Atlantic Mutual Insurance Company
The Atlantic Mutual Insurance Company is a mutual insurance company which offers personal, marine, commercial property, and casualty insurance. It is part of the Atlantic Mutual Companies, which includes Centennial Insurance Company. Its corporate headquarters are at 140 Broadway, a block from the World Trade Center.
|Formerly||Atlantic Insurance Company|
|Industry||mutual insurance company|
|Headquarters||140 Broadway, New York|
|Walter Restored Jones (first chairman, 1842)|
John Divine Jones (president, 1874)
E. Virgil Conway
Cleveland E. Dodge Jr.
William E. Dodge Jr.
Eugene R. McGrath
commercial property insurance
The company was founded in 1838 as the Atlantic Insurance Company. Originally a joint-stock company, it became a mutual company in 1842. Its first chairman was Walter Restored Jones, a member of a prominent upper-class family of attorneys in New York City. The Jones family ran the company for decades.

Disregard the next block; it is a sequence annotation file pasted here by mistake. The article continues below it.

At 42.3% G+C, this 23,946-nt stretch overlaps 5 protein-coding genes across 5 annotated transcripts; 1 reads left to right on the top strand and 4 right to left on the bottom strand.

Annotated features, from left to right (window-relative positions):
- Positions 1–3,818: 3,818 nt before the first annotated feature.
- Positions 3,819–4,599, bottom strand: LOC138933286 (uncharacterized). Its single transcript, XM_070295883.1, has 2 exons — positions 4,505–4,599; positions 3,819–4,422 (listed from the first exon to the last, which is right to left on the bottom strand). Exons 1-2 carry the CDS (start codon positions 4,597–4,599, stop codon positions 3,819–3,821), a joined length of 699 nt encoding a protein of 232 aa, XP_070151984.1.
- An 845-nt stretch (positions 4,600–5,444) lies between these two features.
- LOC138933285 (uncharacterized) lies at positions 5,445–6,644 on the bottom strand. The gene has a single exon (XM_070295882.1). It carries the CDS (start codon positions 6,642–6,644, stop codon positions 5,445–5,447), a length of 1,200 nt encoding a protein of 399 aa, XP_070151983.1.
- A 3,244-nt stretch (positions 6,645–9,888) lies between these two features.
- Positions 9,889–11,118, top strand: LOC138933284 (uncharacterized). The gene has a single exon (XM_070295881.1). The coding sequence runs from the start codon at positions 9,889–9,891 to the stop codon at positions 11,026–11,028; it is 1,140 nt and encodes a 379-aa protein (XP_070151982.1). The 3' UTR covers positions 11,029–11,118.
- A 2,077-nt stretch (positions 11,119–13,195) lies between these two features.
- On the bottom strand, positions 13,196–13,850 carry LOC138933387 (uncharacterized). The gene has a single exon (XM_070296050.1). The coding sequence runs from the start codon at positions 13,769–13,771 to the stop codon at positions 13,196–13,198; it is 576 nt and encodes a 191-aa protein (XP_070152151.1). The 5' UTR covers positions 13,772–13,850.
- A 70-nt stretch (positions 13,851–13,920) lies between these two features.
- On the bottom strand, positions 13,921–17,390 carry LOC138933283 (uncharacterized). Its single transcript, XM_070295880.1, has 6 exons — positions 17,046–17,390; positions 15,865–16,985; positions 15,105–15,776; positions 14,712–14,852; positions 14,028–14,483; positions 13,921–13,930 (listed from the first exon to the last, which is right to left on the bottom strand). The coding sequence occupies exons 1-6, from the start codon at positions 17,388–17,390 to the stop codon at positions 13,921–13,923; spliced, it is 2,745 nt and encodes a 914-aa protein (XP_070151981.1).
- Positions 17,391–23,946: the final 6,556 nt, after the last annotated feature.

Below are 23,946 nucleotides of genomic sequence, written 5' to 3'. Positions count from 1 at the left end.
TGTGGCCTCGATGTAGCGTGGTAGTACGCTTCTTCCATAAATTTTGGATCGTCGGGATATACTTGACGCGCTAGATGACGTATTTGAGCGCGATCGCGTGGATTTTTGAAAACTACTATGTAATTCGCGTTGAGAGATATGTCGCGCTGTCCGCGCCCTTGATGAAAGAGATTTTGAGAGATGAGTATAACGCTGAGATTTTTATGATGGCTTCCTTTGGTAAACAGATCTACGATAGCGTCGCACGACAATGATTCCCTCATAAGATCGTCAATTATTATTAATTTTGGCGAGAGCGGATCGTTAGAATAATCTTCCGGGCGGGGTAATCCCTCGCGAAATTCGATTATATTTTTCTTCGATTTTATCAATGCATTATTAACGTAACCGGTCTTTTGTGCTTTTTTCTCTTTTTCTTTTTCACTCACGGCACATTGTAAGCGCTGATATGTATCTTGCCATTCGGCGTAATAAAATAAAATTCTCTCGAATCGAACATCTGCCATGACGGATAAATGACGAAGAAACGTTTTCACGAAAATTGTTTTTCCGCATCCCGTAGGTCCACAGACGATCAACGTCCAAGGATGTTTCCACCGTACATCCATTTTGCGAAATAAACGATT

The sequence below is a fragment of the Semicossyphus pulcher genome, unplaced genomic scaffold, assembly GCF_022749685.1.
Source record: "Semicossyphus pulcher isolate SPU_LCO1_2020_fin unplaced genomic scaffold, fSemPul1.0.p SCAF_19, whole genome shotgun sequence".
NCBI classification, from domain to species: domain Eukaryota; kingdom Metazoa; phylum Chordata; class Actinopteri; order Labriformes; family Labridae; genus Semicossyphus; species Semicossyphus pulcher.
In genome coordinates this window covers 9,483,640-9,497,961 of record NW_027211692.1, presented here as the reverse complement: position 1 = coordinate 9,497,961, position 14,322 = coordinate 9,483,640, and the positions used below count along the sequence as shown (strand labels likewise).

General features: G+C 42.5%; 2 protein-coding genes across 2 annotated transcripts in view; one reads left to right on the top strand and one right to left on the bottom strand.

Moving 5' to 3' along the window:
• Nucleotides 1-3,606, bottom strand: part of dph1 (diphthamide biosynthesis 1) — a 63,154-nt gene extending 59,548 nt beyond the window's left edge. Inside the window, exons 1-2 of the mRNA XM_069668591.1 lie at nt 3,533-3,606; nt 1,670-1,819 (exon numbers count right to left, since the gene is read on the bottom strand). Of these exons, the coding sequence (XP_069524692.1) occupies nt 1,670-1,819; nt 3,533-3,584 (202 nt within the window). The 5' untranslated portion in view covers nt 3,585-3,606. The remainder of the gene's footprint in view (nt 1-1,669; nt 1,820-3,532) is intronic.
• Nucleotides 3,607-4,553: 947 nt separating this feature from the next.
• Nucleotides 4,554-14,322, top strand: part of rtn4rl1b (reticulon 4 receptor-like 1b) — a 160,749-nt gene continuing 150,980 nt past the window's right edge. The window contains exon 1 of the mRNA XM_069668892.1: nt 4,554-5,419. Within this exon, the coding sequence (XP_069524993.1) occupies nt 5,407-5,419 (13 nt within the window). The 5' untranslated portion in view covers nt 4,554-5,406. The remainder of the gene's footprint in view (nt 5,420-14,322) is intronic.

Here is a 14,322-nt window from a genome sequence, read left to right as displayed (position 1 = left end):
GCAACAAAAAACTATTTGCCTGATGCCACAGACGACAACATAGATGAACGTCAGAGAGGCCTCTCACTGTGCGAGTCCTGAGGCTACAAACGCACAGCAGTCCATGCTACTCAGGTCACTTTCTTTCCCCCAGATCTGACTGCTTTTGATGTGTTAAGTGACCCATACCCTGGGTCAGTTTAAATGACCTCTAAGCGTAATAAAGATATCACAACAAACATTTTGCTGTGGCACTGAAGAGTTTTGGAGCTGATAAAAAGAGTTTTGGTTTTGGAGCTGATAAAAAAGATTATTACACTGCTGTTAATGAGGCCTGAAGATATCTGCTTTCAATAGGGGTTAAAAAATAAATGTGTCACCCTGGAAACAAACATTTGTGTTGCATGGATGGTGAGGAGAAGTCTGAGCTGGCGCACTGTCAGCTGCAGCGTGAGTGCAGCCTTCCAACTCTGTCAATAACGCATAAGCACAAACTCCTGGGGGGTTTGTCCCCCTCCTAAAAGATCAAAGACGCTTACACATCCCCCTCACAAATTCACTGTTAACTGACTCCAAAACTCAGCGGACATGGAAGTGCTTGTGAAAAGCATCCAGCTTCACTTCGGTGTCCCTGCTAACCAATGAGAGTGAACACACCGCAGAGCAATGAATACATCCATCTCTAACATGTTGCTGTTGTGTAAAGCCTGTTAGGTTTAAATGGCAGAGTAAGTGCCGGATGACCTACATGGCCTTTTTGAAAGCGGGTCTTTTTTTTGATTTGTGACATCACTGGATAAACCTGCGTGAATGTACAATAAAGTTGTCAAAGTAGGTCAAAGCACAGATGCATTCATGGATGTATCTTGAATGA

By the 1850s, Atlantic Mutual was the largest marine and general insurance firm in North America and the only marine insurance firm in New York state. During the 1850s, it made exceedingly high profits. In 1852, the company began keeping a clipping service of newspaper accounts of shipwrecks and sinkings known as Vessel Disasters, a work which became famous as the best source of information on maritime disasters in the North Atlantic. During the Civil War, Atlantic Mutual was the primary insurer of most Union shipping.
Atlantic Mutual built the existing building at 45 Wall Street in 1959, which served as the company's headquarters until the mid-1970s. Vacant and deteriorating for more than 20 years, it was sold in 1996 and converted to apartments.
Atlantic Mutual was involved in a significant tax law case which reached the U.S. Supreme Court in the 1990s. The Tax Reform Act of 1986 altered the formula under which insurance companies could deduct additions to their financial reserves. The Internal Revenue Service (IRS) determined that Atlantic Mutual had strengthened its reserves, but the company countered that it had merely engaged in a computational change. In a unanimous decision, the Supreme Court upheld the IRS' interpretation of the law.